Ilha de Fernando de Noronha

Fernando de Noronha is an archipelago of 21 islands and islets in the Atlantic Ocean, around 354 km offshore from the Northeastern Brazilian coast. The main island has an area of 18.4 km² and had a population of 3,012 in the year 2008. The climate is tropical, with two well-defined seasons. The rainy season lasts from March to September, the rest of the year sees little rain.

The islands of this archipelago are the visible parts of a range of submerged mountains. The base of this enormous volcanic formation is 756 m below the surface.

The life above and below sea is the main attraction of the island. Sea tortoises, dolphins, albatrosses and many other species are frequently observed.

fernando_de_noronhaMany controversies mark the discovery of the archipelago by Europeans. From its original name, Ilha da Quaresma, it was sighted by expeditions in the years 1501, 1502 and 1503. The first to actually describe the island was Amerigo Vespucci in the year 1503.

In 1832, the island was visited by an expedition which included Charles Darwin. His experiences on Fernando de Noronha were recorded in his journal, later published as The Voyage of the Beagle.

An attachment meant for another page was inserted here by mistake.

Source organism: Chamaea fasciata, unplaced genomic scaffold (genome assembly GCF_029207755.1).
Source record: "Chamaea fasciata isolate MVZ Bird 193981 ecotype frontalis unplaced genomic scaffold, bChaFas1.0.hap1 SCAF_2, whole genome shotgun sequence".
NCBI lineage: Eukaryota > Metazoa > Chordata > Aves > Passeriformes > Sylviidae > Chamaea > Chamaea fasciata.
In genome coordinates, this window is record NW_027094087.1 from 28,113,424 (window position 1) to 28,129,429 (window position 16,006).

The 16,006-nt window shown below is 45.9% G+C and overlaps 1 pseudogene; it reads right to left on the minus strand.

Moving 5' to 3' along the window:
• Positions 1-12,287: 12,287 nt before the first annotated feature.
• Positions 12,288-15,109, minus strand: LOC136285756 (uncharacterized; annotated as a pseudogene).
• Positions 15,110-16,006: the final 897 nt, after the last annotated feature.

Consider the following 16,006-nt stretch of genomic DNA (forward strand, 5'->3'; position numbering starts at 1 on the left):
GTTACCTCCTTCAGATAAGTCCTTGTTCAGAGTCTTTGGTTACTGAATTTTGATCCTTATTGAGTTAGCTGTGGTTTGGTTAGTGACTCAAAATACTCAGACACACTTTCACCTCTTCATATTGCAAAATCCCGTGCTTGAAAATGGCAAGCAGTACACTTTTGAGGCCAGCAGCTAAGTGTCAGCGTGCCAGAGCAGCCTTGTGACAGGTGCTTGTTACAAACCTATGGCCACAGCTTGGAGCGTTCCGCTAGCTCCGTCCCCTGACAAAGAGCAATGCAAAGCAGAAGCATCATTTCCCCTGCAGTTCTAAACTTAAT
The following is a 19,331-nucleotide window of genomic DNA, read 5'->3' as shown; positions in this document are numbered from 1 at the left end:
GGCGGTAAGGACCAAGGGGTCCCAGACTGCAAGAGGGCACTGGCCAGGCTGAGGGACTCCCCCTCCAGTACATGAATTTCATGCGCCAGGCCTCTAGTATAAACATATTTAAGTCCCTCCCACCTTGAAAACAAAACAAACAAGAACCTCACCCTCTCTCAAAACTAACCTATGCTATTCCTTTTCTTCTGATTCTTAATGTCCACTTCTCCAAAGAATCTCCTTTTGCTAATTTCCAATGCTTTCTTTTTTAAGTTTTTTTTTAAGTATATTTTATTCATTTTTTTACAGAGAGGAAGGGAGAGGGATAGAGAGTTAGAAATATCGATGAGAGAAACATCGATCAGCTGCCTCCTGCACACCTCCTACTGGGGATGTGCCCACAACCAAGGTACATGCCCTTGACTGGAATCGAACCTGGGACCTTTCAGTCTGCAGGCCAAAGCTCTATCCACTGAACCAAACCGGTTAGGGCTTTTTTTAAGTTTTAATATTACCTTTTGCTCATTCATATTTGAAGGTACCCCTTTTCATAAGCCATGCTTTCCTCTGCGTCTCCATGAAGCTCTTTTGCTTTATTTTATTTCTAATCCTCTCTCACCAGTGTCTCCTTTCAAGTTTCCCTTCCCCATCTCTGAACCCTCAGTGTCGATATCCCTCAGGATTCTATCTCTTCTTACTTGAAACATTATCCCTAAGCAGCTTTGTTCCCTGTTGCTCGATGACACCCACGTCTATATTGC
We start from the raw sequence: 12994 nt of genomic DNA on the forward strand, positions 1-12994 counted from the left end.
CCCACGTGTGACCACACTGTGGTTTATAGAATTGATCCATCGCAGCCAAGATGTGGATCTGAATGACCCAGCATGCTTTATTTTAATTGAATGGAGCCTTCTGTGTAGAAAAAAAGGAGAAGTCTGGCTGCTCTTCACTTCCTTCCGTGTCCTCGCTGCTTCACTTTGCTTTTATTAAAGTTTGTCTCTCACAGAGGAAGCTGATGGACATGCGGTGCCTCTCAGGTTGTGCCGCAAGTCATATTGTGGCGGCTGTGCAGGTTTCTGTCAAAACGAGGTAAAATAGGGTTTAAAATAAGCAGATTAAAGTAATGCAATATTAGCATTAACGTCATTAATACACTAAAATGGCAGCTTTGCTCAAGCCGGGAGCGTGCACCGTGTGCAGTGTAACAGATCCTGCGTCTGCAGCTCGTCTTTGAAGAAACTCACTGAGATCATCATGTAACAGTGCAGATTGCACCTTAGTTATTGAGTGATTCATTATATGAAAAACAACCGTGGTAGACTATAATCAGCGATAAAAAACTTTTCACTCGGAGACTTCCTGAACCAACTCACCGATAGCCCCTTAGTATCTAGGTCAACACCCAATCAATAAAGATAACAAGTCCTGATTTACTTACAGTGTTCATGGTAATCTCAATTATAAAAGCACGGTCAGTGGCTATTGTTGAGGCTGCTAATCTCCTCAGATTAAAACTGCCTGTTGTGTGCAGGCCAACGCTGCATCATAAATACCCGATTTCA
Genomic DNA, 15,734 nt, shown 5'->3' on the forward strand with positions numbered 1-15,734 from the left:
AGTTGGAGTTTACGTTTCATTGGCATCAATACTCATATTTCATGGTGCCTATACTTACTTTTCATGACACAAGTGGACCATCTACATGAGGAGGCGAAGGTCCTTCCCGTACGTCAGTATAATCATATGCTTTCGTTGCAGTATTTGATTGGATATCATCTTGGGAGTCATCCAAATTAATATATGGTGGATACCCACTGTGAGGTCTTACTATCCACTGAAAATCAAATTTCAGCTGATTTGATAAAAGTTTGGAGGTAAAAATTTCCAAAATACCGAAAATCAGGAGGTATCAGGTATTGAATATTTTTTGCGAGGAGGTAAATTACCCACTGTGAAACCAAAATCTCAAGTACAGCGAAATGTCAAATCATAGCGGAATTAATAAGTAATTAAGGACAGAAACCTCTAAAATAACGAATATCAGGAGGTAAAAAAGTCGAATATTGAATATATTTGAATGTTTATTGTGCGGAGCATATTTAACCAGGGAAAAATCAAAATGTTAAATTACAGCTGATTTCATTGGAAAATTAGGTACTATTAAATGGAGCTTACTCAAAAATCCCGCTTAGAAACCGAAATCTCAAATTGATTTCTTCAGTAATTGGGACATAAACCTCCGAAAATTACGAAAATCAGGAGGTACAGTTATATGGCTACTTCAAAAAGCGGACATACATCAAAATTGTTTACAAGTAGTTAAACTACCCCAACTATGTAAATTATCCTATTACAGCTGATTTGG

In the late 18th century , the first prisoners were sent to Fernando de Noronha. A prison was built. In 1897 the government of the state of Pernambuco took possession of the prison. Between 1938 and 1945, Fernando de Noronha was a political prison.

In 1942, during World War II, the archipelago was made a Federal Territory, and political and ordinary prisoners were sent to the local prison. An airport was constructed in September 1942 by the United States Army Air Force Air Transport Command Natal-Dakar air route, which provided a transoceanic link between Brazil and French West Africa for cargo, transiting aircraft and personnel.

In 1988, approximately 70% of the archipelago was declared a maritime national park, with the goal of preserving the land and sea environment. Nowadays, Fernando de Noronha’s economy depends on tourism, restricted by the limitations of its delicate ecosystem. In addition to the historical interest noted above, the archipelago has been the subject of the attention of various scientists dedicated to the study of its flora, fauna, geology, etc. In 2001, UNESCO declared Fernando de Noronha, with Rocas Atoll, a World Heritage Site.